"WORK" - a Four-Letter Word?
Old Testament Reading- Proverbs 24:30-34
New Testament Reading- 2 Thessalonians 3:6-13
By Henry J. Rafferty CP -September 4, 2022, Labor Day
In ancient Israel the land was portioned out to the different tribes, or families, that we
call the twelve tribes of Israel. Asher, Dan, Ephraim, Gad, Issachar, Manasseh, Naphtali, Reuben, Simeon, Zebulun, Judah and Benjamin. To add some idea of what I am talking about I will tell you who some of the members of these families are. Moses, his brother Aaron, and John the Baptist were in the tribe of Levi, the priestly tribe. Samson was in the tribe of Dan. Joshua and Samuel were in the tribe of Ephraim. King Saul and the apostle Paul were from the tribe of Benjamin. Kings David and Solomon, Caleb, and Jesus were from the tribe of Judah. We would understand it more by saying that these tribes and their land were like our states. Our states are independent, but still a part of the nation. The same went for the tribes and the whole nation of Israel.
These tribes governed themselves much in the same way that each state governs itself and if all went as it should the larger nation would not have to come into the picture much in their daily lives. In these ancient days though, much was run more like a family business. The whole land of the tribe was broken up into cities and smaller villages that were each managed by different parts of the same extended family. Within each village each member of the family was given land in which to feed themselves. Much of the land of Israel was hilly, so much of the land that there was to be farmed was on slopes. The first thing a family would do was build a wall that would run a certain length this would then be filled in with soil to become a terraced strip of flat ground. This piece of ground was this particular family’s own piece of ground. It was now flattened instead of sloped, and they could plant what they wanted on it, it was theirs to manage and harvest. Some families chose to grow only certain kinds of crops on their ground, which they would sell at a market, and they would buy or trade what they did not grow from someone else. Many families chose to plant multiple crops on their ground as to be more self-sufficient. Vineyards, orchards, vegetables, herbs, and grains could all be grown in this way, harvested, and processed or sold by the family that owned the ground. Each of the members of the family were required to tend the ground. Parents, children, grandparents, everyone, no one was exempt from the work. Obviously, each would do what they could do, young children and the very elderly would do what they could but were not required to do as much as those that were in their prime. In this way, each member of the family pulled their weight and contributed to the benefit of the whole family. As parents aged and were no longer able to take care of their land like they once did; they would give it to their adult children, so that the whole family continued to benefit.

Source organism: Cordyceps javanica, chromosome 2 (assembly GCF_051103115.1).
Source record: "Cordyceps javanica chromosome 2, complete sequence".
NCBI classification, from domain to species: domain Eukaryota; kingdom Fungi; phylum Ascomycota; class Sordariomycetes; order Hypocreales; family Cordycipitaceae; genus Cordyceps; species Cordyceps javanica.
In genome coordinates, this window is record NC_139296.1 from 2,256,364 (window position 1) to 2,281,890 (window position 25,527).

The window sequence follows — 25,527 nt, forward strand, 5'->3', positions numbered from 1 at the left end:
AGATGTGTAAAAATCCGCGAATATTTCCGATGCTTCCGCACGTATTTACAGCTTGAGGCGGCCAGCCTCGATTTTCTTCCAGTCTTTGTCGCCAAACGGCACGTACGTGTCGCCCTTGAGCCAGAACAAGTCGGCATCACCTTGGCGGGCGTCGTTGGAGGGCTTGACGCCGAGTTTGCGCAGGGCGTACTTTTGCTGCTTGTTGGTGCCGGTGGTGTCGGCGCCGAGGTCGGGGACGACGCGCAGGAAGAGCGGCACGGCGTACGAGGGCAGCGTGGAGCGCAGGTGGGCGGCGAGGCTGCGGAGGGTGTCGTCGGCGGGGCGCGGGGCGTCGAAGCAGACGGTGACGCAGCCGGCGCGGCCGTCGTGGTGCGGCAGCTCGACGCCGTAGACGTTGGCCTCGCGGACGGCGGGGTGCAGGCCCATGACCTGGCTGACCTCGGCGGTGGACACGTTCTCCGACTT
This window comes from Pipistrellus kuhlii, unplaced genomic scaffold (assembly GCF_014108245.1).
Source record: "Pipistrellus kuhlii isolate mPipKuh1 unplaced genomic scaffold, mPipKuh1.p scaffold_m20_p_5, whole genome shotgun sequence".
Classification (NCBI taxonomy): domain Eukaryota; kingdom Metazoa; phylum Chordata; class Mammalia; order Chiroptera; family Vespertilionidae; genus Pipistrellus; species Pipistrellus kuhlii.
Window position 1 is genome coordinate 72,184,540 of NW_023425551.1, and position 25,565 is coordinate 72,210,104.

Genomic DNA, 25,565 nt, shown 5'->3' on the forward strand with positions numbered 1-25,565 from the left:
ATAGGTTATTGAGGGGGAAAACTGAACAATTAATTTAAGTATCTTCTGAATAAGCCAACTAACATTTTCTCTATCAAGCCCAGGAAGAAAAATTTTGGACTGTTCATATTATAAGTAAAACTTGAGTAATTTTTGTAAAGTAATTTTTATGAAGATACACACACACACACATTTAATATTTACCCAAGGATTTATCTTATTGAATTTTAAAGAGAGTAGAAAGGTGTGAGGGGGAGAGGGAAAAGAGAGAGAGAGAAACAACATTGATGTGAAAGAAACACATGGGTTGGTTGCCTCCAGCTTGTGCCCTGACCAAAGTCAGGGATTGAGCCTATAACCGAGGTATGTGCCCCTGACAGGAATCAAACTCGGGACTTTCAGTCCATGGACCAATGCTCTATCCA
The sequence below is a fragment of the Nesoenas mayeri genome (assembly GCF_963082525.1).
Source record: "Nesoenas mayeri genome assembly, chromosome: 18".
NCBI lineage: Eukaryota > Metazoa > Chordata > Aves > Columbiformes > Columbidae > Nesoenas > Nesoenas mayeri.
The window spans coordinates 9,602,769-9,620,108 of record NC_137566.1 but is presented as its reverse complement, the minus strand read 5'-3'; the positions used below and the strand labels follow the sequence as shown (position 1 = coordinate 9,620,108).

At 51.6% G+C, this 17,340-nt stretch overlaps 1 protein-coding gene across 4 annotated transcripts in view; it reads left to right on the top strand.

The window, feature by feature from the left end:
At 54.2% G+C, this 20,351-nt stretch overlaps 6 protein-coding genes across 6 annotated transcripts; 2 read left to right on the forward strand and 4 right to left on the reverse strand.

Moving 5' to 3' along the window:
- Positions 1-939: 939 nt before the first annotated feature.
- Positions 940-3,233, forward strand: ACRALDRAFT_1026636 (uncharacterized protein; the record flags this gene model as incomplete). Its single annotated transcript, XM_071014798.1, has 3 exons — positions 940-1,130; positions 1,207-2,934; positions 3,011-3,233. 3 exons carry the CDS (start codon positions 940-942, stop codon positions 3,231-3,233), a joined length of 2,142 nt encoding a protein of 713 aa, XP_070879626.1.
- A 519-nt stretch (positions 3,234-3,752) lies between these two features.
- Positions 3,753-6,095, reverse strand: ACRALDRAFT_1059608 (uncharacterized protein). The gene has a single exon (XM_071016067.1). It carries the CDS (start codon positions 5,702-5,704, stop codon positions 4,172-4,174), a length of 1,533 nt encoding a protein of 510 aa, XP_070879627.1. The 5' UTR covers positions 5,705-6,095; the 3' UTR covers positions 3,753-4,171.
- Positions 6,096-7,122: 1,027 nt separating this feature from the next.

Here is where it starts to get tricky. As I said before, the land was terraced, which means that each person’s usable ground was linked to the next persons by a stone wall. This stone wall was not held together with cement, but dry stacked in a proper way that would keep the wall from falling, and in turn, the ground from sliding down to the next layer. These walls were to be maintained by each family. If each family was responsible and took care of their property, then all would go as planned, but if they were not responsible and allowed their wall to fall into disrepair, then the next person’s land could be affected in a disastrous way.
Let me illustrate with a story. A small village within the tribe of Dan was located in one of these hilly regions where terraced farms or gardens were constructed. This terraced ground was there longer than anyone could remember. On them were grown acres and acres of grapes, olives, pomegranates, figs, dates, wheat, and barley. This is some of the main crops, but garlic, onions, melons, lettuce, and all other manner of greens and herbs were grown. Remember, this was a very rich land that God had provided to His people. The valley was filled with other places that benefited the people. Olive presses, grain mills, beer and wine makers, all to help each other and to benefit completely from the rich harvest, but it all took work. One day a man was plowing a field, when he hit a ground bee nest. The bees, protecting their nest, chased after the oxen that was pulling the plow and in all the chaos the oxen ran over an unsuspecting man that happened to be in the vicinity, permanently disabling the man from tending his own ground or working for a living. The community pulled together to help the man and his family, each giving of what they had to provide for the man’s family that was hurt. The man even leased out his ground so that he would have some money with the condition that when the man’s son was older the ground would return to him to tend.